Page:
User Factors That Influence Invasive Prosthetic Interfaces

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Surgically invasive interfaces for upper-limb prosthesis control may allow users to operate advanced, multiarticulated devices. Recent research, however, sought to understand what factors influence an individual's decision to commit to the procedure given its potential medical risks. After an anonymous online survey of individuals with upper-limb loss, researchers concluded that participants were more likely to be interested in all interfaces if they had unilateral limb loss. Participants were more likely to be interested in the invasive interfaces if they were younger and had acquired limb loss, and participants who used a myoelectric device were more likely to be interested in myoelectric control than those who did not.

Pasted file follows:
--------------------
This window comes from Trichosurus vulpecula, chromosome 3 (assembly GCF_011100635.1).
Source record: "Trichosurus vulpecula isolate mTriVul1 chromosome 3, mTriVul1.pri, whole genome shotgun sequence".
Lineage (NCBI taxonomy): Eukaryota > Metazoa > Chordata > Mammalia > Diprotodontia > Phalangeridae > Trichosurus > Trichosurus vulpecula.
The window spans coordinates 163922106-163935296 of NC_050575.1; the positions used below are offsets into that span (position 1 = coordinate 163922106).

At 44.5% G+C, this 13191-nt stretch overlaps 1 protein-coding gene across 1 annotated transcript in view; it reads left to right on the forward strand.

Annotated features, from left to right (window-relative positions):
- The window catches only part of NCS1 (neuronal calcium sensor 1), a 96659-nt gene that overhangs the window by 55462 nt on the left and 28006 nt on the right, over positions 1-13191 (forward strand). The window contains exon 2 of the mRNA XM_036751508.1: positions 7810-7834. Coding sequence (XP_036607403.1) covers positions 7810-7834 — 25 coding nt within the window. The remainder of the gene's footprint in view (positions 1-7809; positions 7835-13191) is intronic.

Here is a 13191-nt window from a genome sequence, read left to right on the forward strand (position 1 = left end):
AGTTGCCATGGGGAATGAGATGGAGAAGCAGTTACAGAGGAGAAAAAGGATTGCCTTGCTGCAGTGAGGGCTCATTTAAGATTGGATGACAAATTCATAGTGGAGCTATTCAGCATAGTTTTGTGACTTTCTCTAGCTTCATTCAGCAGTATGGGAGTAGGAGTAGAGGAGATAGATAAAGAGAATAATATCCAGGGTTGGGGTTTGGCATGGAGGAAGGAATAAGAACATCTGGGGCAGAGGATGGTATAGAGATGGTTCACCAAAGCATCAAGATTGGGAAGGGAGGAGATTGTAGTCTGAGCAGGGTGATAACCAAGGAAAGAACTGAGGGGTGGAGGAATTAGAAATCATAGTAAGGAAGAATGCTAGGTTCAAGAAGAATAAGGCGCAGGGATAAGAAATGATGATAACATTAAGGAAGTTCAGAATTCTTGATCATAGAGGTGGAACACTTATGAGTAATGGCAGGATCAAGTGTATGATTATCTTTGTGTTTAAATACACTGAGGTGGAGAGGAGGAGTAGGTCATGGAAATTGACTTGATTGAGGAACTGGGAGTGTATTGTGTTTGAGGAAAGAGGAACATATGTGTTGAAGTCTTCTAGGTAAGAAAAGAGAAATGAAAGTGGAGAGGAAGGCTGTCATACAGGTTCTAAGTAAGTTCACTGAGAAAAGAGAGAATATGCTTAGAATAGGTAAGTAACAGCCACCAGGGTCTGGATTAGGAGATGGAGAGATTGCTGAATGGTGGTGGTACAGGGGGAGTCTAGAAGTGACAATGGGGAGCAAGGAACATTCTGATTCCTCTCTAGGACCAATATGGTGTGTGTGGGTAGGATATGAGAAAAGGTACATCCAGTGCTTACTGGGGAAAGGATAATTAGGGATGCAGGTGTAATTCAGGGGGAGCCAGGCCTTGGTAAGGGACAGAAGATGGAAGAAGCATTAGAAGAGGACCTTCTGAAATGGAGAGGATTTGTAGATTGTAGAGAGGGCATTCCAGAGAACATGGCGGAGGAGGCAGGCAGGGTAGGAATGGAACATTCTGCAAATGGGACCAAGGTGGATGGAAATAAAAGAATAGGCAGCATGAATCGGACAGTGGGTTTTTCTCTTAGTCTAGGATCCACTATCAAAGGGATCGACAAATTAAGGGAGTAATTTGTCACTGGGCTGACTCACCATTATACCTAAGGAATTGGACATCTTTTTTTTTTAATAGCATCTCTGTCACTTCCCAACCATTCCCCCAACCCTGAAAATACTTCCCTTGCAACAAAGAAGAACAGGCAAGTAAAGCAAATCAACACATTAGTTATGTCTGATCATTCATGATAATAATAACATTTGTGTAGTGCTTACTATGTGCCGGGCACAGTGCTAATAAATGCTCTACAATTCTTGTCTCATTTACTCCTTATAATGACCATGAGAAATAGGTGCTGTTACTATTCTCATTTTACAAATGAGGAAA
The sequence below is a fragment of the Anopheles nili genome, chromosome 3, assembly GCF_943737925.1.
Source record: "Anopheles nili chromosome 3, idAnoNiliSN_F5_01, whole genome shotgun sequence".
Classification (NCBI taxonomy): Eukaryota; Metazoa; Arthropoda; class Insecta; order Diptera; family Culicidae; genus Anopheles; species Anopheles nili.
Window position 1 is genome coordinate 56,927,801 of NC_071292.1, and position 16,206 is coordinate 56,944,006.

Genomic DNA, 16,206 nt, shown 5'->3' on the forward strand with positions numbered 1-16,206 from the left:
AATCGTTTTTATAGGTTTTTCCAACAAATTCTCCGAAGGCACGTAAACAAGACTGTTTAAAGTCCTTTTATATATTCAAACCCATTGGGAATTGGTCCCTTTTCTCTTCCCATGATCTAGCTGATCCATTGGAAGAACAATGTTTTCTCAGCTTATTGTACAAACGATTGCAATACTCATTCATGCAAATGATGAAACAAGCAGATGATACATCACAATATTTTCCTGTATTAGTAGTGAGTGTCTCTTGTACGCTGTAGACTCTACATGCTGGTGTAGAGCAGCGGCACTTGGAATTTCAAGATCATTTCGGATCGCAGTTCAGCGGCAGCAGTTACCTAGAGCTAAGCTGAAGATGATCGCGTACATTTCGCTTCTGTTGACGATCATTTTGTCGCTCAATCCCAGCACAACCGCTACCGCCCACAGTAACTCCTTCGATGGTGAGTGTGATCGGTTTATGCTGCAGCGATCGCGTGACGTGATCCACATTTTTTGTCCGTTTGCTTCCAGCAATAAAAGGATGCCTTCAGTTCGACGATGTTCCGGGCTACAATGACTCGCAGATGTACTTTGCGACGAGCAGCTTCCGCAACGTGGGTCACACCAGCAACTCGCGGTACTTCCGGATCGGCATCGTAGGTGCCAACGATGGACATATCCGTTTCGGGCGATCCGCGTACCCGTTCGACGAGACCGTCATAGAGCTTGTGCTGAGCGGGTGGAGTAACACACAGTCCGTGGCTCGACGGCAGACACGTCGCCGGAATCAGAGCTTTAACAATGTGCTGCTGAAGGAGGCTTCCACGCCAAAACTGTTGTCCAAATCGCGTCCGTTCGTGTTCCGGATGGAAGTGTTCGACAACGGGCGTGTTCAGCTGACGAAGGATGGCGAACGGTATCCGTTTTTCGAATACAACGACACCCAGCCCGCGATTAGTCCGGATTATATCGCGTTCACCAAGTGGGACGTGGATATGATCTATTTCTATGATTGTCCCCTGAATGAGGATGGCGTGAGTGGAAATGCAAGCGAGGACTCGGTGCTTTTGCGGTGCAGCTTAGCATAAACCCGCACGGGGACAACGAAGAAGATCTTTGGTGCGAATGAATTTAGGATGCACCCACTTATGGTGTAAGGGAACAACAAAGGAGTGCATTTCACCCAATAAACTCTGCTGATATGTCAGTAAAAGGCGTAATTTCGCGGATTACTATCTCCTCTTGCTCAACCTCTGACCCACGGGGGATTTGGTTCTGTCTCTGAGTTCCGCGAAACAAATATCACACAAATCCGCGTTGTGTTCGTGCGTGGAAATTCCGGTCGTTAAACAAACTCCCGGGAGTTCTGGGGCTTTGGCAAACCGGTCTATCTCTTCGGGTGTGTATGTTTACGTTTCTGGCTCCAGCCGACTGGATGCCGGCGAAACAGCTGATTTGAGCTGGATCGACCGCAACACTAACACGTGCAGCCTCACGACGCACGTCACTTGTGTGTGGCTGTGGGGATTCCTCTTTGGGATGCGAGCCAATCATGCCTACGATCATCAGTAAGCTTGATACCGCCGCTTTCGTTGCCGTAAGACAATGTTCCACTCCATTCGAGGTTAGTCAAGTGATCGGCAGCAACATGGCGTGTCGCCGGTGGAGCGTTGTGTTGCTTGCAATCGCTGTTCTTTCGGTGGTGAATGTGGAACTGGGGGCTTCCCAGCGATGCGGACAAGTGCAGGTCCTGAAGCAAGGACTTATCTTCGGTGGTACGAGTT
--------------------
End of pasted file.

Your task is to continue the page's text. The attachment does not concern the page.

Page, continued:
A total of 232 participants provided personal information (such as age, amputation level, etc.) and rated how likely they would be to try noninvasive (myoelectric) and invasive (targeted muscle reinnervation, peripheral nerve interfaces, or cortical interfaces) interfaces for prosthesis control. Bivariate relationships between interest in each interface and 16 personal descriptors were examined. Significant variables from the bivariate analyses were then used to predict interest in each interface.

The open-access study was published August 2 in PLOS One.

To read more about the study's background, visit Assessing Prosthesis Design Priorities From the User's Perspective.